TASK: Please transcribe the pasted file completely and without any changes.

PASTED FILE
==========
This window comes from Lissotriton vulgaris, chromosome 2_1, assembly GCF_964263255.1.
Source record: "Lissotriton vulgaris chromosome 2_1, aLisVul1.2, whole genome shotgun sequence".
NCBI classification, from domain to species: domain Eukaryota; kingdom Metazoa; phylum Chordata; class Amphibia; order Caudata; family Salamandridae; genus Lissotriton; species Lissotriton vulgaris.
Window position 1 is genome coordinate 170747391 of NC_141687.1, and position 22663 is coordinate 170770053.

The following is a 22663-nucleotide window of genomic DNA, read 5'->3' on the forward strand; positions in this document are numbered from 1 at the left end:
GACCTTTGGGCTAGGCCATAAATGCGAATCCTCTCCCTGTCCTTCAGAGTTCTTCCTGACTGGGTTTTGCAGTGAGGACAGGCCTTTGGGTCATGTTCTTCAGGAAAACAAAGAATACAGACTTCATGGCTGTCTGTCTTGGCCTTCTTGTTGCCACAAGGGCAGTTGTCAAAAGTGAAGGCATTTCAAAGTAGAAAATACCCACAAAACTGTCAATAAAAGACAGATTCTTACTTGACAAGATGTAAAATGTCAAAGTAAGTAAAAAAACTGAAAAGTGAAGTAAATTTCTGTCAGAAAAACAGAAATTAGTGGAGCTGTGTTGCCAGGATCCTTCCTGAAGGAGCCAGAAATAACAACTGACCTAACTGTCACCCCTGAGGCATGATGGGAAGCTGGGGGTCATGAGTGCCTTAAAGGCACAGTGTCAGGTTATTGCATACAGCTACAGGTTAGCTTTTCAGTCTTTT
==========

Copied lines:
This window comes from Lissotriton vulgaris, chromosome 2_1, assembly GCF_964263255.1.
Source record: "Lissotriton vulgaris chromosome 2_1, aLisVul1.2, whole genome shotgun sequence".
NCBI classification, from domain to species: domain Eukaryota; kingdom Metazoa; phylum Chordata; class Amphibia; order Caudata; family Salamandridae; genus Lissotriton; species Lissotriton vulgaris.
Window position 1 is genome coordinate 170747391 of NC_141687.1, and position 22663 is coordinate 170770053.

The following is a 22663-nucleotide window of genomic DNA, read 5'->3' on the forward strand; positions in this document are numbered from 1 at the left end:
GACCTTTGGGCTAGGCCATAAATGCGAATCCTCTCCCTGTCCTTCAGAGTTCTTCCTGACTGGGTTTTGCAGTGAGGACAGGCCTTTGGGTCATGTTCTTCAGGAAAACAAAGAATACAGACTTCATGGCTGTCTGTCTTGGCCTTCTTGTTGCCACAAGGGCAGTTGTCAAAAGTGAAGGCATTTCAAAGTAGAAAATACCCACAAAACTGTCAATAAAAGACAGATTCTTACTTGACAAGATGTAAAATGTCAAAGTAAGTAAAAAAACTGAAAAGTGAAGTAAATTTCTGTCAGAAAAACAGAAATTAGTGGAGCTGTGTTGCCAGGATCCTTCCTGAAGGAGCCAGAAATAACAACTGACCTAACTGTCACCCCTGAGGCATGATGGGAAGCTGGGGGTCATGAGTGCCTTAAAGGCACAGTGTCAGGTTATTGCATACAGCTACAGGTTAGCTTTTCAGTCTTTT